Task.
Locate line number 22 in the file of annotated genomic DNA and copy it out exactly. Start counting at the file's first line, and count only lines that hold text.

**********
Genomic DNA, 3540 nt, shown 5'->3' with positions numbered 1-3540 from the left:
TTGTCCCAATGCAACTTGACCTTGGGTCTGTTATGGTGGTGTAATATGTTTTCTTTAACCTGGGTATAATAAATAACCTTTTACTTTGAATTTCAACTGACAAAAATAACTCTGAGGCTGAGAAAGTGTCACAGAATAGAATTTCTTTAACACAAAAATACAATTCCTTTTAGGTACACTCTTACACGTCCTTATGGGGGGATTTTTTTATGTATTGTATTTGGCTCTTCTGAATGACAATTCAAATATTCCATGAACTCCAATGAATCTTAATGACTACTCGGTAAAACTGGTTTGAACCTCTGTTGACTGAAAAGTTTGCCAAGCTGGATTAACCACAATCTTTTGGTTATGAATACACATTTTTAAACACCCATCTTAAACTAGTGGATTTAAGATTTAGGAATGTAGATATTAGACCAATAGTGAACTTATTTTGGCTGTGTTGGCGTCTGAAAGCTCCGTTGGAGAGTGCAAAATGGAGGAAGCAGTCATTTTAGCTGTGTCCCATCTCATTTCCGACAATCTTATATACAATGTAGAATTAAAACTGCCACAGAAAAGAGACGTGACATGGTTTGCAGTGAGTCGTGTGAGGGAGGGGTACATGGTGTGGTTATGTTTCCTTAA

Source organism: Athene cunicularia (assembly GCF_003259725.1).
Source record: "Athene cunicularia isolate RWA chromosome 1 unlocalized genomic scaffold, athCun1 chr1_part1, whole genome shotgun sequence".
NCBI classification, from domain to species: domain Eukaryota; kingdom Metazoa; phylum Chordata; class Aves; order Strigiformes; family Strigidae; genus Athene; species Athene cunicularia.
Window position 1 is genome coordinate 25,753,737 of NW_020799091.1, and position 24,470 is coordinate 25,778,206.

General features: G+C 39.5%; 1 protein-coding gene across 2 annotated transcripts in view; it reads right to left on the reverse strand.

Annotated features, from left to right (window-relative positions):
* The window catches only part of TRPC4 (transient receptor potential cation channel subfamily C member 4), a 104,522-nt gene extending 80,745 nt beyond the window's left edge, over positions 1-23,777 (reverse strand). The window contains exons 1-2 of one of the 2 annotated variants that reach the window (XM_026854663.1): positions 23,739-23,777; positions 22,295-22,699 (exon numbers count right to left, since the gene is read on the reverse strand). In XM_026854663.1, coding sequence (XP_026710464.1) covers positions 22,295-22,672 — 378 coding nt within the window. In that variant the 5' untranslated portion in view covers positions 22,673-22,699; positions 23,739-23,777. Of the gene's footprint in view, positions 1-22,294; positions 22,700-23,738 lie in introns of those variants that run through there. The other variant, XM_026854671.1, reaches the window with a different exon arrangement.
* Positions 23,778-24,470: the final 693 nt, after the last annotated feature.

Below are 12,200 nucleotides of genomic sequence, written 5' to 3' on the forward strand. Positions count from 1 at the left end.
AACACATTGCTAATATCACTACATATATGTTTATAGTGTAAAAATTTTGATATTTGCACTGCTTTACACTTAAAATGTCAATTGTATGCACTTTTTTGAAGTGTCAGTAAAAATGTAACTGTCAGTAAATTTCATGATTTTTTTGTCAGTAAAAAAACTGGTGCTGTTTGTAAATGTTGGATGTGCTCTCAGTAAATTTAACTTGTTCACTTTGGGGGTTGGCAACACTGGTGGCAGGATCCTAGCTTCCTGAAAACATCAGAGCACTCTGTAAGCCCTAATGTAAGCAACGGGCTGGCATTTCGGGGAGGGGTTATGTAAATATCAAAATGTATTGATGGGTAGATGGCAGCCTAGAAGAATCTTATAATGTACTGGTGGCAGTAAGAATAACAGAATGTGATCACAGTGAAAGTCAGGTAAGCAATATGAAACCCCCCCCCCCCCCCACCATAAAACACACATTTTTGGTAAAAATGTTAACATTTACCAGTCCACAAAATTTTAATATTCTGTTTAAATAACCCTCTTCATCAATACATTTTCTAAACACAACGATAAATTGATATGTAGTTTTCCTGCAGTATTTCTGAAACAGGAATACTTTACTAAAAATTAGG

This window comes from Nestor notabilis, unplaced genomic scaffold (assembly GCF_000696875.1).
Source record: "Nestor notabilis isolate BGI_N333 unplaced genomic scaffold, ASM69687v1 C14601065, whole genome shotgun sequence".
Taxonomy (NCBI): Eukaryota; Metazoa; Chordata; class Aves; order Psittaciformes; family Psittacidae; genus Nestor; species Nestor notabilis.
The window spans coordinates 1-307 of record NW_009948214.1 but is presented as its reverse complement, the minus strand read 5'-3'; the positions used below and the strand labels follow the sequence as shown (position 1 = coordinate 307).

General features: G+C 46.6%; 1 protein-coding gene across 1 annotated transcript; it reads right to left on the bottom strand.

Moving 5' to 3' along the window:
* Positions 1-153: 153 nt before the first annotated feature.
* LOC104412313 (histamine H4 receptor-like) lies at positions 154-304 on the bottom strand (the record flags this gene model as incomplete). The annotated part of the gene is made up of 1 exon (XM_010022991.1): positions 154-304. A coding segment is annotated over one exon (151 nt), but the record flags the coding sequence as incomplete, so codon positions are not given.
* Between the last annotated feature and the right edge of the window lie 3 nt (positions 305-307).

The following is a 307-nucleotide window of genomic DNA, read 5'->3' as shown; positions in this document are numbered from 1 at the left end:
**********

The following is a 307-nucleotide window of genomic DNA, read 5'->3' as shown; positions in this document are numbered from 1 at the left end: